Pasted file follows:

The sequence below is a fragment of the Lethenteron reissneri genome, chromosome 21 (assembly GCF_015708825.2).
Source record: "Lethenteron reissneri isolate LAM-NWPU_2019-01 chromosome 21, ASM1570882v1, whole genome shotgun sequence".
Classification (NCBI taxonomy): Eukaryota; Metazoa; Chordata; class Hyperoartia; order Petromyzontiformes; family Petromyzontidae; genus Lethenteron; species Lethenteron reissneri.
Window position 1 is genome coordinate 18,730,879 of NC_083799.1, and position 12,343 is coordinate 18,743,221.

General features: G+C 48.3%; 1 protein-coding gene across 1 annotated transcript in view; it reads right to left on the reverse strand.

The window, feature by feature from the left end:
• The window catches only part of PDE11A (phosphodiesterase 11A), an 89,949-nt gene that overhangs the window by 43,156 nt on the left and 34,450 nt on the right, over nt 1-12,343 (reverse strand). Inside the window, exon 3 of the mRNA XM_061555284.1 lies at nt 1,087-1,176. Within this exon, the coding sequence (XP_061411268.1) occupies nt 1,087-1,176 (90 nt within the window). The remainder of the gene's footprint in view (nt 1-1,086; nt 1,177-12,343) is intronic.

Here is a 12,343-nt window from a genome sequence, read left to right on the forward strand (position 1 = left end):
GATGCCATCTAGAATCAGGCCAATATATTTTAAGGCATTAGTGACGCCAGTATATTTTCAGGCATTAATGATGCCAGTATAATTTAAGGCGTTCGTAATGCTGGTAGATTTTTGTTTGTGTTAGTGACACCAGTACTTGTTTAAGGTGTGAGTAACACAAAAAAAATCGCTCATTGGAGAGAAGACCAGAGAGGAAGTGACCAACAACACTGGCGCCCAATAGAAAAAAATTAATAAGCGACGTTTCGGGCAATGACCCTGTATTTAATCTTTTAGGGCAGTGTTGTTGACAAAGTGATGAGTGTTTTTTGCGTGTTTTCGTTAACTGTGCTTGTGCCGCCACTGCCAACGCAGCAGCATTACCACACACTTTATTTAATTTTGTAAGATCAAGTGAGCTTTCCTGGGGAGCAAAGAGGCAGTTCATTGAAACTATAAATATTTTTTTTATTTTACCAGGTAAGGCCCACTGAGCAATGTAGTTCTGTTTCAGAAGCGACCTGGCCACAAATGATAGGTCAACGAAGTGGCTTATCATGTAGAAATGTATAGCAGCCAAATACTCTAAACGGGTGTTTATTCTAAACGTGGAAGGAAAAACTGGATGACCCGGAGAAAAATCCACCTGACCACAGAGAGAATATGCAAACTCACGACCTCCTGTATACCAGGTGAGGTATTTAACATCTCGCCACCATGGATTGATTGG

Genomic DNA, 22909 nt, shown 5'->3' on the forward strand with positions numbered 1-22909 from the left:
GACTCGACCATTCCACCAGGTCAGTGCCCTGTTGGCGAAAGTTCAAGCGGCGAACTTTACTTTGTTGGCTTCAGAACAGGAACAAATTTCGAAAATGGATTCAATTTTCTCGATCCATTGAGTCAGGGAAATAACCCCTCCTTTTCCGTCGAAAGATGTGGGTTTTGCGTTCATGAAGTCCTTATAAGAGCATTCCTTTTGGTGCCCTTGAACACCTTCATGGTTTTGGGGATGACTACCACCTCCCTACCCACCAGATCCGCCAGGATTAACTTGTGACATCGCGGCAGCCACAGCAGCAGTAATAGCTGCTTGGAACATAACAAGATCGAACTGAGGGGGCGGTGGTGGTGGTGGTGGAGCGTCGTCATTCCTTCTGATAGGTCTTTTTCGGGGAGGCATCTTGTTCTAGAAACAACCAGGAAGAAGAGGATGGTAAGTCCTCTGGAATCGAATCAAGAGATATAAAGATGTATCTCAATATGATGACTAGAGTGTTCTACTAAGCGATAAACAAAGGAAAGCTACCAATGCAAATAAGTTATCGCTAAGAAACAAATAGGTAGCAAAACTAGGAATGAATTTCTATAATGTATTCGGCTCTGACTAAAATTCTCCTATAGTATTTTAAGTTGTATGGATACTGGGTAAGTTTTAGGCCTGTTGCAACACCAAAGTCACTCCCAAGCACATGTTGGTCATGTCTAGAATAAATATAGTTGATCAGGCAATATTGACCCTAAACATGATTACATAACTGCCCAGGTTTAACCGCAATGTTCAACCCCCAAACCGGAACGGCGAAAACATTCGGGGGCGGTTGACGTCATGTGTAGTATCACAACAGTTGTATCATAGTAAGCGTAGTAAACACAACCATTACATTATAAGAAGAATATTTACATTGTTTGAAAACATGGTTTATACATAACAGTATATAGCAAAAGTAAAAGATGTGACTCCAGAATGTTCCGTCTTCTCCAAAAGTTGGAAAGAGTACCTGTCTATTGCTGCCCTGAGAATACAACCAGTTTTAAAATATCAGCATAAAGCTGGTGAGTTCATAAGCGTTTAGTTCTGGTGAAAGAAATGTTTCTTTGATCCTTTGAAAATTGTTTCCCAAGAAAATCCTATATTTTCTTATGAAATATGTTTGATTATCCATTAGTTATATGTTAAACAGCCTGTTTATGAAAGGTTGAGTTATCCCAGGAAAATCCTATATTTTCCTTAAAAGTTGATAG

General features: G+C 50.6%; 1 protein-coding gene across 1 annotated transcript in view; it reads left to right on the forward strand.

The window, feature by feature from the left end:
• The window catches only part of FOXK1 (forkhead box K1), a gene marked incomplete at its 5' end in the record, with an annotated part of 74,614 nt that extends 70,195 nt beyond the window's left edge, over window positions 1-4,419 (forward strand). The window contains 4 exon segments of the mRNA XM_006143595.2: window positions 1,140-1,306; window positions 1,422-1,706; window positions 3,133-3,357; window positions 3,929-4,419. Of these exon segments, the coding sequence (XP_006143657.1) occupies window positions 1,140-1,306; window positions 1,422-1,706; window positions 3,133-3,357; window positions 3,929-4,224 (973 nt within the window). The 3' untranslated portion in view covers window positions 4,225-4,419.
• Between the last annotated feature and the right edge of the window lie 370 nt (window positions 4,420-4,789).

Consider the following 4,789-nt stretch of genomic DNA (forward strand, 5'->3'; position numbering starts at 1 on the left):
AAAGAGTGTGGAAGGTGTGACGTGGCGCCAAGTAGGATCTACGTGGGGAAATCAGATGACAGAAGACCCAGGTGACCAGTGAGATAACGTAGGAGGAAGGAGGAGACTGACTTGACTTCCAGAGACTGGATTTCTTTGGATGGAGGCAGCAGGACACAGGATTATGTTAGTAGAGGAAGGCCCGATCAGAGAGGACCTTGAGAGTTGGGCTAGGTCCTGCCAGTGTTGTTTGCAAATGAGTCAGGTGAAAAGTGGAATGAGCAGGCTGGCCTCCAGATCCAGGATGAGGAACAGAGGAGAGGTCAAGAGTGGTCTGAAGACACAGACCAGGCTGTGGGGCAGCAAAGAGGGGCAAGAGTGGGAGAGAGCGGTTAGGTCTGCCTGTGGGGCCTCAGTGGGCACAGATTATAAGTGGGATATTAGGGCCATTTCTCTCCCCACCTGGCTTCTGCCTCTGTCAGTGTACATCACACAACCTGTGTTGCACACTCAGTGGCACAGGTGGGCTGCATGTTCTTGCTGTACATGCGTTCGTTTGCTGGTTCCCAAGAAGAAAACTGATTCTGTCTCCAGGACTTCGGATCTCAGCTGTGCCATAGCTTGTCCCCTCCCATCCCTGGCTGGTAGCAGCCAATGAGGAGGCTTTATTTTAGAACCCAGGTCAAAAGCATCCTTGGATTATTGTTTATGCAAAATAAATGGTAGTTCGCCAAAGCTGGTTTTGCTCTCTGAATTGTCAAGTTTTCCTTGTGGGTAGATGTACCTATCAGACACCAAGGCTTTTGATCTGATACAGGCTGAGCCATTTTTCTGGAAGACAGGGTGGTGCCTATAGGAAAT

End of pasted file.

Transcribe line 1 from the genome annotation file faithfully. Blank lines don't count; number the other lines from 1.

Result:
The sequence below is a fragment of the Lethenteron reissneri genome, chromosome 21 (assembly GCF_015708825.2).